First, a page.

Prenatal Depression and Anxiety: Eliminating the Stigma

I want to talk about prenatal depression and anxiety.


Why ON EARTH is this not talked about more?


Why had I never heard of it until I was 26 years old, pregnant for the first time, and sitting in my midwife’s office listening to her explain why a pregnant person might feel unbearable sadness, anxiety, and stress like I had been feeling my entire pregnancy?


Stigma, that’s why.


Let’s set aside for a moment the frustratingly common stigma surrounding mental illness as a whole and address the atrocity that is the stigma that comes when a woman is anything but overjoyed while she creates life inside her body. I mean, heaven forbid it not all be sunshine and roses, right?


For the most part, the loved ones of a pregnant person expect there to be plenty of uncomfortable physical symptoms of pregnancy, and they are quick to recognize them and do whatever can be done to help relieve those symptoms. But what about when those unanticipated emotional and mental symptoms begin to show up?


Unfortunately, those symptoms don’t get noticed or treated with nearly as much swiftness or understanding. In fact, when the pregnant person finds the courage to talk to their loved ones about the feelings and thoughts they are having, more often than not, they are faced with comments like, “You’ve always wanted this. Why aren’t you happy?” or “It’s just hormones, it will get better. Just think positive.”


This. Needs. To. Change.


Studies on the prevalence of prenatal depression have found that between 7% and 20% of pregnant women in high-income countries suffer from it, and even higher than 20% of pregnant women in low- to middle-income countries suffer from it (Biaggi A, Conroy S, Pawlby S, Pariante CM., 2016). That is so many women who are suffering!


When I was in the first trimester of my pregnancy, my depression and anxiety got so bad that I went ten whole days without getting out of my bed except to go to the bathroom and (thankfully) shower. But it was literally all I could do to get myself into the shower each day. As soon as I got out of the shower, I would immediately go back to my bed and lay down without even brushing my hair out. My hair was a ratty mess for weeks because it was actually too overwhelming to me to even think about running a brush through it.


When my husband came home from work for the tenth day in a row to find me still asleep in bed and still unwilling to be anywhere other than that bed, he knew I needed help even though I couldn’t see that myself. He took me to my midwife and got me to tell her what I had been feeling. That’s when she asked me if I was still taking my antidepressants, since she could see on my chart that I had been taking them for about four years prior to my pregnancy. I said no. I told her that I stopped taking them when we started trying to conceive because I thought I needed to in order to avoid harming my baby. That’s when she asked me if I thought I was truly helping my baby by putting myself through such a difficult time emotionally and mentally. She explained to me that the benefits of taking antidepressants during pregnancy when they are needed often outweigh the potential risks to the fetus. She said that even people who have never taken antidepressants before have found them to be needed during pregnancy due to severe depression and/or anxiety.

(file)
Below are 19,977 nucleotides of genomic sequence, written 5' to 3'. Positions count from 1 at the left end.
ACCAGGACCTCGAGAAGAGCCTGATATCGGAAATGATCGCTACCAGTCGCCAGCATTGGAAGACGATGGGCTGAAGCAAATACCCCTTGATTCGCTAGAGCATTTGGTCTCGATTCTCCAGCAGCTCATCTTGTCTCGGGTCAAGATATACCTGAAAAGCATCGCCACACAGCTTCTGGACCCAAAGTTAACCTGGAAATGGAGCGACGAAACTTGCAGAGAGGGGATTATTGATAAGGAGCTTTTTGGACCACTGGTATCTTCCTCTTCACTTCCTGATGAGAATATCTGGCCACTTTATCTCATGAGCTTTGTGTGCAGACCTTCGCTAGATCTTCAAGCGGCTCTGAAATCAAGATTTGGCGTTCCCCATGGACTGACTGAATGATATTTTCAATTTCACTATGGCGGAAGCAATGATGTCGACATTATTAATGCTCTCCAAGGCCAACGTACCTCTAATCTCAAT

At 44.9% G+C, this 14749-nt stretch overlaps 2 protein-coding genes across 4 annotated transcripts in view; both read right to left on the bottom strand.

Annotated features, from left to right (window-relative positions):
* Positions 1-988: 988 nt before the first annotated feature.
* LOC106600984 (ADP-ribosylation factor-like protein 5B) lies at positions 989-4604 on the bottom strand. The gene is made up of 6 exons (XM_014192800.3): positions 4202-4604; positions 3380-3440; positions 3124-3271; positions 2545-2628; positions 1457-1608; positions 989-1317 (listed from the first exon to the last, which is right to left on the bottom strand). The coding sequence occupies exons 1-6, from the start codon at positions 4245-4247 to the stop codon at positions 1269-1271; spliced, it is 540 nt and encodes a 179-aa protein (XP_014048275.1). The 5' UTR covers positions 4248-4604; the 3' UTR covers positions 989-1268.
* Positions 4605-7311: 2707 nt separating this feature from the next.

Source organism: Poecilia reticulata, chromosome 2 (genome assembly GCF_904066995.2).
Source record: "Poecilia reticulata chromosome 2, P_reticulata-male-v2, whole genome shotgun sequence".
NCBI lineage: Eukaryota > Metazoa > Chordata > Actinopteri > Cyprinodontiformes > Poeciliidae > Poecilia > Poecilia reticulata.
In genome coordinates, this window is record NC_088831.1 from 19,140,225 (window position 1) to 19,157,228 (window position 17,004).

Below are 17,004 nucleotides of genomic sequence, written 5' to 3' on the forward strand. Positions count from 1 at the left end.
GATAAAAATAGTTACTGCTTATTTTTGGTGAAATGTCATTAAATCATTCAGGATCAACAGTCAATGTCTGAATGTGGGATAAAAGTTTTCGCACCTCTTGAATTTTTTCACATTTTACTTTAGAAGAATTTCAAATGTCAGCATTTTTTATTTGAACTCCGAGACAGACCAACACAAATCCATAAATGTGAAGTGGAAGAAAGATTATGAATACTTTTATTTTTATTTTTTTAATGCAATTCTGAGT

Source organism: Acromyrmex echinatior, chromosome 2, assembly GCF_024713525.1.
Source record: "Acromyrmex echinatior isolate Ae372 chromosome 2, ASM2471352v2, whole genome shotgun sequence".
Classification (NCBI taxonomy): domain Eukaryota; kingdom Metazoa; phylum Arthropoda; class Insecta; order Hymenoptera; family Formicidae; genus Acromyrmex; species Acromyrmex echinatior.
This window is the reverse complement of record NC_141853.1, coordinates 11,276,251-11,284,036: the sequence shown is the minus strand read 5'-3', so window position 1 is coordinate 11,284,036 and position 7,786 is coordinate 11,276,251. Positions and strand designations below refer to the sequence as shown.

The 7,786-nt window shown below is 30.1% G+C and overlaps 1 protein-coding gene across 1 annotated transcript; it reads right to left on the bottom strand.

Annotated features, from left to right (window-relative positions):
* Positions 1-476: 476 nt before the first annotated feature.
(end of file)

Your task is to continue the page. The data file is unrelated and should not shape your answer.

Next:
After explaining all of this to me, my midwife looked me straight in the eye and said, “This isn’t permanent. We are going to get you through this.” And I did get through it. It wasn’t permanent because I got the help that I needed. It took a couple of weeks for the medication to fully take effect, but when it did, it was like I was a whole person again.


As it turns out, the number one risk factor for developing prenatal depression and anxiety is a history of previous depression and anxiety. But, as my midwife explained, even those who have absolutely no history of depression or anxiety can develop it during pregnancy.


If you take nothing else from this post, I hope that you know that if you are experiencing depression and/or anxiety while pregnant, you are not alone. It is so common and it can be treated! There are many treatment options, including, but not limited to, medication, talk therapy and diet/exercise changes. Healthcare providers can be SO helpful in finding the best resources and tools for you and your mental health throughout your pregnancy. My midwife helped me find what worked for me without an ounce of judgement, and I will forever be grateful to her for that.




References:


Biaggi A, Conroy S, Pawlby S, Pariante CM. Identifying the women at risk of antenatal anxiety and depression: a systematic review. J Affect Disord. 2016;191:62–77.




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